Many people in Michigan know that distracted driving poses a major threat to the lives of others on the roads. However, with the growth in technological distractions, this type of dangerous driving continues to pose an increased threat. While many people picture teens texting while driving, a significant danger can come from always-connected mobile workers who do business from their cars. According to a study by Motus, accident rates are on the rise among people in this category alongside smartphone ownership and usage.
Today's mobile workforce is highly connected and always available via email, text and a range of convenient messaging applications. Wherever they are with their smartphones, they can also be on the job. For drivers who already work on the road, this technology can ease their work but also push them toward driving while distracted. For example, the worst time of day for distracted driving is the early to mid-afternoon, a prime time for mobile workers' routes. This concern is backed up by statistics. In 2013, 55 percent of mobile workers owned smartphones, a number that grew to 77 percent by 2017. In the same period, car accidents rose by 12.3 percent, from 5.7 million crashes to 6.4 million.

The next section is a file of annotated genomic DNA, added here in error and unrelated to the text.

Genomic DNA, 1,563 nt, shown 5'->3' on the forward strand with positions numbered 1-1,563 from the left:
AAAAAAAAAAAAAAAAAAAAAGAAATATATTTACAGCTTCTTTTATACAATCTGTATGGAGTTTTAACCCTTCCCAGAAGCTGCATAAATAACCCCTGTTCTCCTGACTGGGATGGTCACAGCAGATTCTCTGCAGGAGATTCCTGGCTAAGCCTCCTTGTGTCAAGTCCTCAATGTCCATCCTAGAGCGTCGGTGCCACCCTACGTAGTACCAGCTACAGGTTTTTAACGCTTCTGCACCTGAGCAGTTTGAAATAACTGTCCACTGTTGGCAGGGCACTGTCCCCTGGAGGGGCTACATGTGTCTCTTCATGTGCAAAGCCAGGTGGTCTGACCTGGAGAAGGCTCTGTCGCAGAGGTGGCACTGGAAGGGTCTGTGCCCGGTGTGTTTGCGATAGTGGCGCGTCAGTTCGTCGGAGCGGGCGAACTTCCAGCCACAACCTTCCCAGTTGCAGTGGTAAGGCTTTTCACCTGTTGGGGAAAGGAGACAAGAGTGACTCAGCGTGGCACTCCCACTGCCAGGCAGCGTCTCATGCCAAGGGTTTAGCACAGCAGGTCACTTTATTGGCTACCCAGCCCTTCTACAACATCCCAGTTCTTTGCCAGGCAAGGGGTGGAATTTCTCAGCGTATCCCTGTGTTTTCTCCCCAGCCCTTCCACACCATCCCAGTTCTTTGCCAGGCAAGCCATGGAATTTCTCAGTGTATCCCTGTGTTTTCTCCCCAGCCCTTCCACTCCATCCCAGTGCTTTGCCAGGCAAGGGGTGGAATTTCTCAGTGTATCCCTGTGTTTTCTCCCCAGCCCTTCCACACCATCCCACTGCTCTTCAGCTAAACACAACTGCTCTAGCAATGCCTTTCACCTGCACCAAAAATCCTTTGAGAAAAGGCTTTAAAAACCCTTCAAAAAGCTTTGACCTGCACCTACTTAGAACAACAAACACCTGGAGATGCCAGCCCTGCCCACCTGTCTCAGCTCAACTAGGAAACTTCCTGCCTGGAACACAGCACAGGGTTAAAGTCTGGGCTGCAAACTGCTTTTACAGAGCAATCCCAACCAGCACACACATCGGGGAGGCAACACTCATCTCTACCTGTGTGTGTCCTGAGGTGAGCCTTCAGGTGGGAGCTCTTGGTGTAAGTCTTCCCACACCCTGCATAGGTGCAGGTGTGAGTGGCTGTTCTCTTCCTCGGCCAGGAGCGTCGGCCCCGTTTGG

The study suggested that every mobile worker may travel around 1,200 miles each year while distracted. The threat of distraction is nothing new to mobile workers; eating or fiddling with the radio has long been a problem, but new technologies allow distractions to be more compelling and perhaps deadly.
People who have been injured in a crash caused by a distracted driver might suffer severe injuries, lifelong disabilities and permanent effects on their lives. A personal injury lawyer may work with accident victims to seek compensation for their injuries, including medical bills, lost wages and pain and suffering.